Kamis, 22 April 2021

Revealed: Inside George Floyd killer’s high security prison -

Former police officer Derek Chauvin has started his miserable new life in Minnesota’s only maximum security prison after being found guilty of George Floyd’s murder yesterday.

The jury deliberated for about 10 hours before convicting Chauvin on all three counts: second degree unintentional murder, third degree murder and second degree manslaughter.

Chauvin was filmed kneeling on Mr Floyd’s neck for almost 10 minutes in May of last year.

He maintained the position despite Mr Floyd’s pleas that he could not breathe.

Chauvin’s charges come with maximum sentences of 40, 25 and 10 years, respectively.

But Chauvin, who had no previous criminal record, will not be imprisoned for that long. Under Minnesota’s sentencing guidelines, the presumptive sentence for both murder charges is 12.5 years, and four years for manslaughter.

The judge is given some discretion to deviate from those guidelines, and in this case the prosecution has indicated it will argue for “aggravating circumstances”, which could justify a harsher sentence.

Such circumstances could include Chauvin treating Mr Floyd with particular cruelty and abusing his power as a police officer.

He is expected to be sentenced in mid-June.

RELATED: ‘The only reason’ Chauvin was convicted

Chauvin had been on bail, but was taken away in handcuffs after being found guilty yesterday.

He was then taken to the Minnesota Correctional Facility, located in Oak Park Heights.

Chauvin has been placed in the Administrative Control Unit (ACU), the most secure unit available in Minnesota, which is separated from the prison’s general population.

“He is on administrative segregation status for his safety,” said Sarah Fitzgerald, a spokeswoman for the state’s Department of Corrections.

“Administrative segregation is used when someone’s presence in the general population is a safety concern.”

Chauvin will be isolated in his cell for 23 hours each day, and allowed a single hour for exercise.

The small cells contain a mattress, a shower, and a combined toilet and sink. They are all monitored by cameras, with guards making rounds every half-hour.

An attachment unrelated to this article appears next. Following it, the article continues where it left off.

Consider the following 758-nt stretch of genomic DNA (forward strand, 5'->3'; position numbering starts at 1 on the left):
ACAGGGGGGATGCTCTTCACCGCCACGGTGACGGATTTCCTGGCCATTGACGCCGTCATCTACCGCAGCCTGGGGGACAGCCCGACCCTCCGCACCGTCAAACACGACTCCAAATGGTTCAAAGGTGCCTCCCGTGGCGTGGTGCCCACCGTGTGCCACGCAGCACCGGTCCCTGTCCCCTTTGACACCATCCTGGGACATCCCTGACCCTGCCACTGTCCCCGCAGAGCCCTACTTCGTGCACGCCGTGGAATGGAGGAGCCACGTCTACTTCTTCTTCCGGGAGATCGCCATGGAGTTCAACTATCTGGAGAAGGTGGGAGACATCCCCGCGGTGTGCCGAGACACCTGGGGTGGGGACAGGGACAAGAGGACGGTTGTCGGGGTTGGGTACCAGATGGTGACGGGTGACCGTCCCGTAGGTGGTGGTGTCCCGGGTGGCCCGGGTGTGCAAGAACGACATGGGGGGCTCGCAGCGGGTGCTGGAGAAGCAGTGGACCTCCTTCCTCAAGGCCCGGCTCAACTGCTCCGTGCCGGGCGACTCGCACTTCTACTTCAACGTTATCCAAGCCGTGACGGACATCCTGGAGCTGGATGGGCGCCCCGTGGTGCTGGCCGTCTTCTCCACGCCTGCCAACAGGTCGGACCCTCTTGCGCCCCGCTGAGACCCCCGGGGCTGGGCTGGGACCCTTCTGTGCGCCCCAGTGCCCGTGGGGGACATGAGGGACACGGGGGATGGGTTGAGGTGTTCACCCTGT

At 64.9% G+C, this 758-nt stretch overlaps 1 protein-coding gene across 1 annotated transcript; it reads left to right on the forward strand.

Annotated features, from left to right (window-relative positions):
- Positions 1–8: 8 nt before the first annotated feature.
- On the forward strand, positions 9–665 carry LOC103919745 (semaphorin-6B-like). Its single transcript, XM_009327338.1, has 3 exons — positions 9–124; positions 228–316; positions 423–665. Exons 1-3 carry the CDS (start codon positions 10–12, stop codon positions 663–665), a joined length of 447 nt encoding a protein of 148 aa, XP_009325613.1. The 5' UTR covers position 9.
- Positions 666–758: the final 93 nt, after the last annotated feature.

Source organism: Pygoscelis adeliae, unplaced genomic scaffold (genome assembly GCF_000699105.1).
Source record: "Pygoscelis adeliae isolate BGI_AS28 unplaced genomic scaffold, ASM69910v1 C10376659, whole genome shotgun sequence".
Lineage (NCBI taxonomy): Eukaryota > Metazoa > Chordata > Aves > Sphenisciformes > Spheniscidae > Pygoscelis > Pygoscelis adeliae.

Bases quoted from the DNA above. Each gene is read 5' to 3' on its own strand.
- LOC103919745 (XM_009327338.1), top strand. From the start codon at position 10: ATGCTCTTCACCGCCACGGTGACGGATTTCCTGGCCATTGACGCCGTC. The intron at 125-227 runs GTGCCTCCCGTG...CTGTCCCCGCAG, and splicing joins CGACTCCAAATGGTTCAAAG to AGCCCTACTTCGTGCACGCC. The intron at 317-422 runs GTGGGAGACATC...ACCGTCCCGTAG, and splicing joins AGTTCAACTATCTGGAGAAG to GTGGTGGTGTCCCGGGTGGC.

In addition to being used to protect the safety of prisoners, the ACU is also used as a punishment for some inmates.

At a media conference last night, the lawyer representing the Floyd family called Chauvin’s murder conviction “painfully earned justice”.

“Today’s verdict goes far beyond this city and has significant implications for the country, and even the world,” Ben Crump said.

“Justice for black America is justice for all of America. This case is a turning point in American history for accountability of law enforcement, and sends a clear message we hope is heard clearly in every city and every state.”

A tearful Philonise Floyd – George’s brother – said he always had “faith” that Chauvin would be convicted.

“I feel relieved today that I finally have the opportunity to hopefully get some sleep,” he said.

“Today you have cameras all around the world to see and show what happened to my brother. It was a motion picture. The world saw his life being extinguished. And I could do nothing but watch, in that courtroom over and over again, as my brother was getting murdered.

“We have to always understand that we have to march. We will have to do this for life. We have to protest. Because it seems like this is a never-ending cycle,” he said.

“I’m going to put up a fight every day. Because I’m not just fighting for George anymore, I’m fighting for everyone around this world.

“We’re here, and we’re not going anywhere.”

Addressing Americans about two hours after the verdict, President Joe Biden praised the Floyd family for its “extraordinary courage” and described the result as “a step forward” in his country’s struggle with racism.

“It was a murder in full light of day, and it ripped the blinders off for the whole world to see the systemic racism (which is) a stain on our nation’s soul,” Mr Biden said.

“Nothing can ever bring their father, their brother back. But this can be a giant step forward in the march towards justice in America.”

He noted the unique circumstances of the case, with the murder caught on camera.

“Such a verdict is much too rare,” said the President.

“For so many people, it seems like it took a unique and extraordinary convergence of factors: a smart young woman with a camera, a crowd that was traumatised, a murder that lasted almost 10 minutes in broad daylight, officers standing up and testifying against a fellow officer instead of closing ranks.

“For so many, it feels like it took all of that for the judicial system to deliver basic accountability.

“As we saw in this trial from the fellow police officers who testified, most men and women who wear the badge serve their communities honourably, but those few who fail to meet that standard must be held accountable. No one should be above the law, and today’s verdict sends that message, but it’s not enough. We can’t stop here.

“We can and we must do more to reduce the likelihood that tragedies like this will happen again.”

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2021-04-21 23:01:16Z

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